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Inner Strength and Resilience

Over the past few weeks I have noticed another rise in existential angst and individual and collective nervous system activation with the rising intensity of current psychological, biological, and spiritual conditions. I continue to hear about personal situations in which this angst and activation manifests reactively and unobserved contributing to relational discord, disconnection, and fragmentation. This is why our spiritual practices and self stewardship continue to be so important. We need practices that support the healthy regulation of our nervous systems which does not mean remaining calm all of the time but rather flexibly awake to what is. Spiritual practices worth practicing form in us the strength to be present to what is actually happening in the here and now along with whatever emotions and sensations come with it. We all will experience difficulties and suffering due to life circumstances such as challenging requirements at work and home and losses of all kinds. As we cultivate inner strength and resilience rooted in the Sacred within, there is space for all human experience to be honored. We can allow the thoughts, emotions, and sensations that are present as we are present to our life as it is. As we work with our attention and access wisdom we are more able to let go of the thoughts, emotions, and sensations that are present when we are not present. When we are not present we are perseverating on past experiences or ruminating on future possibilities that are not happening to us right now. There are times to reflect on and learn from what has been as well as plan for the future but much of the time these become energy leaks and contribute to our unhelpful reactive manifestations. Our noticing them can allow the leaks to be invitations back into what is taking place in the current situations of life and the abundance of the Divine always surrounding us. Part of our work as humans on a wisdom path is to contribute to something more than discord, disconnection, and fragmentation…to engage the practices that help us to be present to what is and find a peace, love, and hope that surpasses all understanding in the midst of life’s storms. I invite you to find your practices, find times and places to practice, and find others to practice with. I am so grateful to those of you who practice with me in the collective contemplative pauses! May love, sorrow, and hope continue to meet you this week, Heather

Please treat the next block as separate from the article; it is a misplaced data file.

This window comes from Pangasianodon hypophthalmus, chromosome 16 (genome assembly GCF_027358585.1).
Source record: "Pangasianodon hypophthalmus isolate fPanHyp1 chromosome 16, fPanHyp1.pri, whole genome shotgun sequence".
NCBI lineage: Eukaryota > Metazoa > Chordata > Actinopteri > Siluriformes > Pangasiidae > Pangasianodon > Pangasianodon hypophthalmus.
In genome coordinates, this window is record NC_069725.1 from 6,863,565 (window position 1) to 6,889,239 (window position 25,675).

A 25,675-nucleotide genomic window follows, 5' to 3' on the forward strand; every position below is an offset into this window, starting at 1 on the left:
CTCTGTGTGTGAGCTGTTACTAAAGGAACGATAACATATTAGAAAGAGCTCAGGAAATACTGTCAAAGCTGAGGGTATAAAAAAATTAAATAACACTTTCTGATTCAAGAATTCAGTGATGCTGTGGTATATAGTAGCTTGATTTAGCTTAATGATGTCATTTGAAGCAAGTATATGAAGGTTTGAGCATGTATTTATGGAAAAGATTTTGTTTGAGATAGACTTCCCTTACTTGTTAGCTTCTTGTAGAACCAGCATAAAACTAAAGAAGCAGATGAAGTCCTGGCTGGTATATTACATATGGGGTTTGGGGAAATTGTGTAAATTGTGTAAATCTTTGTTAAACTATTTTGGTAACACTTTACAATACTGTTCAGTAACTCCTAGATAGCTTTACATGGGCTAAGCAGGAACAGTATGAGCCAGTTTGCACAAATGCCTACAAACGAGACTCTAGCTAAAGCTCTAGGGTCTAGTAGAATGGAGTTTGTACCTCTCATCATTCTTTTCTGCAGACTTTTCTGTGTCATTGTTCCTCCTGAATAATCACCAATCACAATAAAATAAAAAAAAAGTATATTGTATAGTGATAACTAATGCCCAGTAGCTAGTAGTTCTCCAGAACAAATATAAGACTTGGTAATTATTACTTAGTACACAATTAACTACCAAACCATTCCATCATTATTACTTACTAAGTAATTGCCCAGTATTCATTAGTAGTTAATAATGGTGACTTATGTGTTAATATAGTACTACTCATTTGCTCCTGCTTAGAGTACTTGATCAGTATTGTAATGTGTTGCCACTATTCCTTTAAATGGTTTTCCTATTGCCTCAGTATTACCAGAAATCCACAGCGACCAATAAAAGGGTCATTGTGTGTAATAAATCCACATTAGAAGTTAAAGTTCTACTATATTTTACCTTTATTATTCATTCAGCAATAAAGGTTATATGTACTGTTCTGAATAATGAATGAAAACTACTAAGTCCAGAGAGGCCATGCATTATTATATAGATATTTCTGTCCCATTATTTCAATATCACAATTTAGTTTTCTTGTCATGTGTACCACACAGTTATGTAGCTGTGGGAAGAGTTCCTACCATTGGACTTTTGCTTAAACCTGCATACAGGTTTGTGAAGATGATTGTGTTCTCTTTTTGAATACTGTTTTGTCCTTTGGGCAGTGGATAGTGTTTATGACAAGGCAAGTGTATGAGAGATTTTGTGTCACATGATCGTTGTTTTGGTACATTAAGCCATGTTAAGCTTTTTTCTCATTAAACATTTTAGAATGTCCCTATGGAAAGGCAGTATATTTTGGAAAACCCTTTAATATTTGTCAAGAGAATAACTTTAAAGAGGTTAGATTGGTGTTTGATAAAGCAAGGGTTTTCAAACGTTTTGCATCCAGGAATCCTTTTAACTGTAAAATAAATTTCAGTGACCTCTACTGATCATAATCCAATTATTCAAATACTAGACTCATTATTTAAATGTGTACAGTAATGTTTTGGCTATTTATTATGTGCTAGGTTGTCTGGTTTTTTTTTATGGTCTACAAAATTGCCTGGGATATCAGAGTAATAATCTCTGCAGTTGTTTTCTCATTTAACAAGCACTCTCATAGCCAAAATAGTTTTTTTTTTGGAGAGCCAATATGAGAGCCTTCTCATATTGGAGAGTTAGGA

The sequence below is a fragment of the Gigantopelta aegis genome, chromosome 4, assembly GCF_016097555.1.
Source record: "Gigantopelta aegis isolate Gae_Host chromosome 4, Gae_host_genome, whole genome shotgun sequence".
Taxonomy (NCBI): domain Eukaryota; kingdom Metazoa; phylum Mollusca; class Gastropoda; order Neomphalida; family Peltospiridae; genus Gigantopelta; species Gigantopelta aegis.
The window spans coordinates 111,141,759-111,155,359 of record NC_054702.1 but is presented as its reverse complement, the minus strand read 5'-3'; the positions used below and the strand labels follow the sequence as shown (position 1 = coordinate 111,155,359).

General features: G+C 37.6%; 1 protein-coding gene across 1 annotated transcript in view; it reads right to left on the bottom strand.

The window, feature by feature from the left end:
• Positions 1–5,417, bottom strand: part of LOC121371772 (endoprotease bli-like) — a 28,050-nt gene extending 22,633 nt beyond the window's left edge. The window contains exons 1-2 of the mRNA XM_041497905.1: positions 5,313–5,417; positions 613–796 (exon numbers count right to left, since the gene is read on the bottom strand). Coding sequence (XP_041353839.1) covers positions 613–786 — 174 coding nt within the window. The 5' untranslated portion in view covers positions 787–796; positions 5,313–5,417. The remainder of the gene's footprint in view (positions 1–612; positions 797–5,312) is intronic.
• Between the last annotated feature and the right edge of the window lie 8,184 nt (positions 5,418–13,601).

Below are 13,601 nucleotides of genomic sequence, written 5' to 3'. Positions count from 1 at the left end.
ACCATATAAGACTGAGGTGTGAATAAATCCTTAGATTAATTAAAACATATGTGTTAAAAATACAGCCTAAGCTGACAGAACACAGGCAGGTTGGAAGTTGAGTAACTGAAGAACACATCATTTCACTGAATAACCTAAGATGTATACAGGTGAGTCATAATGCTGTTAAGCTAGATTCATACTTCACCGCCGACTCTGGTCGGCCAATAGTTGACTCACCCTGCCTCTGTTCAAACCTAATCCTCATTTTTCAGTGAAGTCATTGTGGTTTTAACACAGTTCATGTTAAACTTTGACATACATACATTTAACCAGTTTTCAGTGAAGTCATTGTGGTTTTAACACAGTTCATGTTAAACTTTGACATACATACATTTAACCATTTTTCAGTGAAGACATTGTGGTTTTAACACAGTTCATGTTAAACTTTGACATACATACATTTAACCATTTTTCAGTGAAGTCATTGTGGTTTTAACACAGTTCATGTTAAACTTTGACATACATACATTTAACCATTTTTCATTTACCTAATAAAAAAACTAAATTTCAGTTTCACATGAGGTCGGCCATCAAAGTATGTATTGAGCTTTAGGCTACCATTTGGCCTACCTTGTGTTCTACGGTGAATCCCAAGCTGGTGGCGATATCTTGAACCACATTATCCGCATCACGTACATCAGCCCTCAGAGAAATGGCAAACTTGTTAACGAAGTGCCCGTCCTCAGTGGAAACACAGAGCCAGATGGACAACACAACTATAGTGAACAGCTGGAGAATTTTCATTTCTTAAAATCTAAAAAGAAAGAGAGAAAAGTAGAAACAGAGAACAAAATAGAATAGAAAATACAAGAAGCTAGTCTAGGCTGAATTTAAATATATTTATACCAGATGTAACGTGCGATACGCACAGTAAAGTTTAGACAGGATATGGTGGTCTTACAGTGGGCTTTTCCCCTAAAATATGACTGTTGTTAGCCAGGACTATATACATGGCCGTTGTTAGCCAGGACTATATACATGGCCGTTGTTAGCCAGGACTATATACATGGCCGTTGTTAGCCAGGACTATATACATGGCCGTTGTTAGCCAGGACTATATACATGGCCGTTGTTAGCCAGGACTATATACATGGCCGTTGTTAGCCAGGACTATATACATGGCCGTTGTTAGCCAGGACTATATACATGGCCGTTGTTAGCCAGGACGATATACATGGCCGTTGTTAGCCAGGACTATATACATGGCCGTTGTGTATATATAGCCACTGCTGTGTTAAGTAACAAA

Readings: "We have chosen lives that crowd our appointment books, fill our email boxes, and overload our answering machines, even as we long for a plainer way of living--one that will free us from the strain and activity of these times. The Spirit is speaking through the whirlwind of modern life, and if we listen quietly to the cool, calm Center within, there is an invitation to plain living awaiting us." “Neither activities nor possessions will ever be able to satisfy the spiritual longing radiating from our souls.” — Catherine Whitmire “Open your eyes to the flaming vision of the wonder of such a life. Begin where you are. Now. If you slip and stumble, don't spend too much time in anguished regrets and self-accusations but begin again. Don't grit your teeth and clench your fists and say, 'I will! I will!' Relax. Take hands off. Submit yourself to God. . . . Let life be willed through you." — Thomas Kelly "This book considers a type of contemplation that arises out of crisis. I am referring to a state of devastation brought on by ecological and natural causes, as well as injustice and the oppression of a group of people. These are not circumstances that invite or induce contemplation in its ordinary practice. Yet, Bayo Akomolafe suggests that during crisis, contemplative slowing is exactly what is needed. He writes that slowing down “seems like the wrong thing to do when there’s fire on the mountain [but] in ‘hurrying up’ all the time, we often lose sight of the abundance of resources that might help us meet today’s most challenging crises. We rush through into the same patterns we are used to. Of course, there isn’t a single way to respond to crisis; there is not universally correct way. However, the call to slow down works to bring us face to face with the invisible, the hidden, the unremarked, the yet-to-be resolved.” In the midst of devastating crises, we are asked to do the counterintuitive. When the times call for anxiety, flight, or fight, Akomolafe urges us to slow down, to allow for the possibility of contemplative refuge, respite, and renewal. To slow down and be still is to allow both the source of our troubles and options for recovery to emerge." — Barbara Holmes "For a day, just for one day, Talk about that which disturbs no one And bring some peace into your Beautiful eyes.” — Hafez "Don’t come alone” No need for me to tell you my Master's name. No need to show you my Savior's face. Just come a little nearer to my chest and you will catch fire. I know the world hurts. But there is a very safe place right here where this breath arises, this pulse is born, and the moon drinks all the light she needs from the bright stream of the heart’s silence. Rest here, friend. Don't be afraid. And don't come alone. Bring thousands with you. — Alfred K Lamotte


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